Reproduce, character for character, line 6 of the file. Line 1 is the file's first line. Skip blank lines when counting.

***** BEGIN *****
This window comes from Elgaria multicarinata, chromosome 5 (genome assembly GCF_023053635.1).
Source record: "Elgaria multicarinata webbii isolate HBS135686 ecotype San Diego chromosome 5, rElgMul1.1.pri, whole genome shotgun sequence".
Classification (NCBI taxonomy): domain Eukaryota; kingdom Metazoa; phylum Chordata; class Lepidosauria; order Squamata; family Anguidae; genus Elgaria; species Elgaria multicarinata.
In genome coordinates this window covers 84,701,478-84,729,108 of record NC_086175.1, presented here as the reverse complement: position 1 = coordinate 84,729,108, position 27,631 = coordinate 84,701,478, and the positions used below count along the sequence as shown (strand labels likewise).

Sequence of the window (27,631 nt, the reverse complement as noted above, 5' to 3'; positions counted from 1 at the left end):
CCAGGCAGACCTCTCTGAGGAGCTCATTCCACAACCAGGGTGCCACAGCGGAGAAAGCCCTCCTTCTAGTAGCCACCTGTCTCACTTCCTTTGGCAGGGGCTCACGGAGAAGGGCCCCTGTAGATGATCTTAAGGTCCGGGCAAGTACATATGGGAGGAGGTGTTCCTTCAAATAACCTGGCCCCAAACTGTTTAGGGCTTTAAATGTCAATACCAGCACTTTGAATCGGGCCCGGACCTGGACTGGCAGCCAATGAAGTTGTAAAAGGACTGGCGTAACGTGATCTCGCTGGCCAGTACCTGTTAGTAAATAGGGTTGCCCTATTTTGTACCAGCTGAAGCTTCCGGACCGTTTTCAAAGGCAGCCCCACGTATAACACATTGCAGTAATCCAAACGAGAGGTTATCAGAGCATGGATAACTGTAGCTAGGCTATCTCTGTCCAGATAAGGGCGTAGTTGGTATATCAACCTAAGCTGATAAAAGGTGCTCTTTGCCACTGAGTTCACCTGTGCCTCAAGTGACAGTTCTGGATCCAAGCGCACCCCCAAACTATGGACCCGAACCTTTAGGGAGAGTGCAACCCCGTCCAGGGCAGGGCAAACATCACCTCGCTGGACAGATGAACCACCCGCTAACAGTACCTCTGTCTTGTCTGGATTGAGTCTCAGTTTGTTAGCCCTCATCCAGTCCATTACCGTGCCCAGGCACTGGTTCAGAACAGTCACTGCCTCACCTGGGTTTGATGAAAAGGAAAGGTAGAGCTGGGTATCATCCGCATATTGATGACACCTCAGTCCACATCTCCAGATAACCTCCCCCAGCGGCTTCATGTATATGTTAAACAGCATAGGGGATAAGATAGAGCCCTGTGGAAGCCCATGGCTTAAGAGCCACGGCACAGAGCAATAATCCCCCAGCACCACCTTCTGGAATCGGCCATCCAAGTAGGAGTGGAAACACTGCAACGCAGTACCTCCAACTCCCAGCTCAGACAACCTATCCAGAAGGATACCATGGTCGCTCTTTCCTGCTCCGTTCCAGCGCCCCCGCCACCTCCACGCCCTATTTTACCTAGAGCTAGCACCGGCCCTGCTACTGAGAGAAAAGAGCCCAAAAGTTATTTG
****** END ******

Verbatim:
CCAGGCAGACCTCTCTGAGGAGCTCATTCCACAACCAGGGTGCCACAGCGGAGAAAGCCCTCCTTCTAGTAGCCACCTGTCTCACTTCCTTTGGCAGGGGCTCACGGAGAAGGGCCCCTGTAGATGATCTTAAGGTCCGGGCAAGTACATATGGGAGGAGGTGTTCCTTCAAATAACCTGGCCCCAAACTGTTTAGGGCTTTAAATGTCAATACCAGCACTTTGAATCGGGCCCGGACCTGGACTGGCAGCCAATGAAGTTGTAAAAGGACTGGCGTAACGTGATCTCGCTGGCCAGTACCTGTTAGTAAATAGGGTTGCCCTATTTTGTACCAGCTGAAGCTTCCGGACCGTTTTCAAAGGCAGCCCCACGTATAACACATTGCAGTAATCCAAACGAGAGGTTATCAGAGCATGGATAACTGTAGCTAGGCTATCTCTGTCCAGATAAGGGCGTAGTTGGTATATCAACCTAAGCTGATAAAAGGTGCTCTTTGCCACTGAGTTCACCTGTGCCTCAAGTGACAGTTCTGGATCCAAGCGCACCCCCAAACTATGGACCCGAACCTTTAGGGAGAGTGCAACCCCGTCCAGGGCAGGGCAAACATCACCTCGCTGGACAGATGAACCACCCGCTAACAGTACCTCTGTCTTGTCTGGATTGAGTCTCAGTTTGTTAGCCCTCATCCAGTCCATTACCGTGCCCAGGCACTGGTTCAGAACAGTCACTGCCTCACCTGGGTTTGATGAAAAGGAAAGGTAGAGCTGGGTATCATCCGCATATTGATGACACCTCAGTCCACATCTCCAGATAACCTCCCCCAGCGGCTTCATGTATATGTTAAACAGCATAGGGGATAAGATAGAGCCCTGTGGAAGCCCATGGCTTAAGAGCCACGGCACAGAGCAATAATCCCCCAGCACCACCTTCTGGAATCGGCCATCCAAGTAGGAGTGGAAACACTGCAACGCAGTACCTCCAACTCCCAGCTCAGACAACCTATCCAGAAGGATACCATGGTCGCTCTTTCCTGCTCCGTTCCAGCGCCCCCGCCACCTCCACGCCCTATTTTACCTAGAGCTAGCACCGGCCCTGCTACTGAGAGAAAAGAGCCCAAAAGTTATTTG